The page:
Confidence Man are a glorious, technicolour cacophony of sound and visuals that aims to simultaneously empower and entertain.
The concept of the band is one that is easily bought into, you have two incredibly talented veiled instrumentalists in the form of Reggie Goodchild and Clarence McGuffie on synth and drums, then up front and centre you have the captivating Janet Planet and Sugar Bones furnishing proceedings with Ibiza podium worthy dancing and vocals. The combined effort is a dazzling, gaudy explosion of indie-sleaze electropop and acid house that would have even the most reticent of the crowd members dancing enthusiastically even on a school night like this…
Hailing from Brisbane Australia, the band exploded onto the scene in 2016 and have been entertaining festival goers on both sides of the Atlantic ever since. Tonight is no exception, in fact it feels like they have brought with them a slice of that shimmering Aussie sun, Scotland has been patiently waiting for.
The band like many, haven’t been resting on their laurels and in fact when the pandemic hit they made a leap of faith and moved in together. The created a makeshift self-titled ‘Fuck Bunker’ where the band have partied hard and pulled together their current album ‘Tilt’ which they are extensively touring across the UK.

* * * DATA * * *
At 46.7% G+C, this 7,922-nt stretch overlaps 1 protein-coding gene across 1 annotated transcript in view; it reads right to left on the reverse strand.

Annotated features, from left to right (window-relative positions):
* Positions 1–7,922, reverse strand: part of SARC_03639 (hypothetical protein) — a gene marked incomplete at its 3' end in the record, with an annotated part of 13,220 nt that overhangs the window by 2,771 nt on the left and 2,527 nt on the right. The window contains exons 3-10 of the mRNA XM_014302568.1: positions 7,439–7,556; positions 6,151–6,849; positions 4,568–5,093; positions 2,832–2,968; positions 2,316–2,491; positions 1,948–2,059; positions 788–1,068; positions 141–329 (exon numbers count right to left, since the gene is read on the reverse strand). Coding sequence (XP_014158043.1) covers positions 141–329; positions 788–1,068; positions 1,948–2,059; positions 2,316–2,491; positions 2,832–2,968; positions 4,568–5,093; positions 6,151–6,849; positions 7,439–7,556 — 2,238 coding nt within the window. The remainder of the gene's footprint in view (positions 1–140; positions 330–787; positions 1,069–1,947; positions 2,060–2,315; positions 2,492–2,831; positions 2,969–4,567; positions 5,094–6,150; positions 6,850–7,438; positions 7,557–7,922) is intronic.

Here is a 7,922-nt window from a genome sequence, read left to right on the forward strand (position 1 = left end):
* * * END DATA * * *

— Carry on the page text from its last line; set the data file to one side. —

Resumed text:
From the opening bars of ‘Toy Boy’ the sold out Glaswegian crowd are instantly enamoured, with the jam packed dancefloor writhing and seething with every pounding electronic beat. Taking inspiration from the Talking Heads, Bones and Planet enter the stage (after a short musical interlude) with comically large suits which seem to be operated with some hidden device that makes the shoulders move comically.
It sets the tone perfectly for the remainder of the evening which is, after all, made up in equal measure of theatrics as it is in scintillating music. Think an episode of Schitt’s Creek, set to Alice Deejay. From LCD illuminated cone shaped tops, spraying the crowd with Champaign, countless costume changes to clambering up on to speakers, Confidence Man pull out all the stops to thrill and entertain their fans.
It’s fun, entertaining and guaranteed to make you feel good. The band have carefully curated not only their vivid outfits and choreography but a set list too that is studded with all the fan favourites from across both albums.
Tracks like ‘Woman’ show that the band’s sound can be like electro pioneers ESG, Massive Attack and Liquid Liquid and then on ‘Does It Make You Feel Good?’ which has proper 90’s rave leanings in the same vein as Crystal Waters.
‘Break It, Bought It’ is effortlessly cool, spoken word edging on disco rap, a track that wouldn’t be out of place on the sound track to Party Monster. ‘C.O.O.L Party’ sparks a massive singalong from the eager crowd.
New material ‘Loving You Is Easy’ touches on early Moby meets Everything but the Girl whereas our favourite ‘Angry Girl’ verges on Le Tigre meets CSS, proving that Confidence Man are as eclectic as their irreverent stage personas would suggest.
They close the set with ‘Holiday’ however it doesn’t take long before the floor boards are being rattled as the crowd stamp their feet and demand an encore which the band happily provide with ‘Relieve the Pressure’ and ‘Bubblegum’ the latter garners the loudest sing along and most fervent of dancing of the evening.
If you want to move and party, then do not miss Confidence Man when they roll into town.
Words: Angela Canavan
Pictures Rosie Sco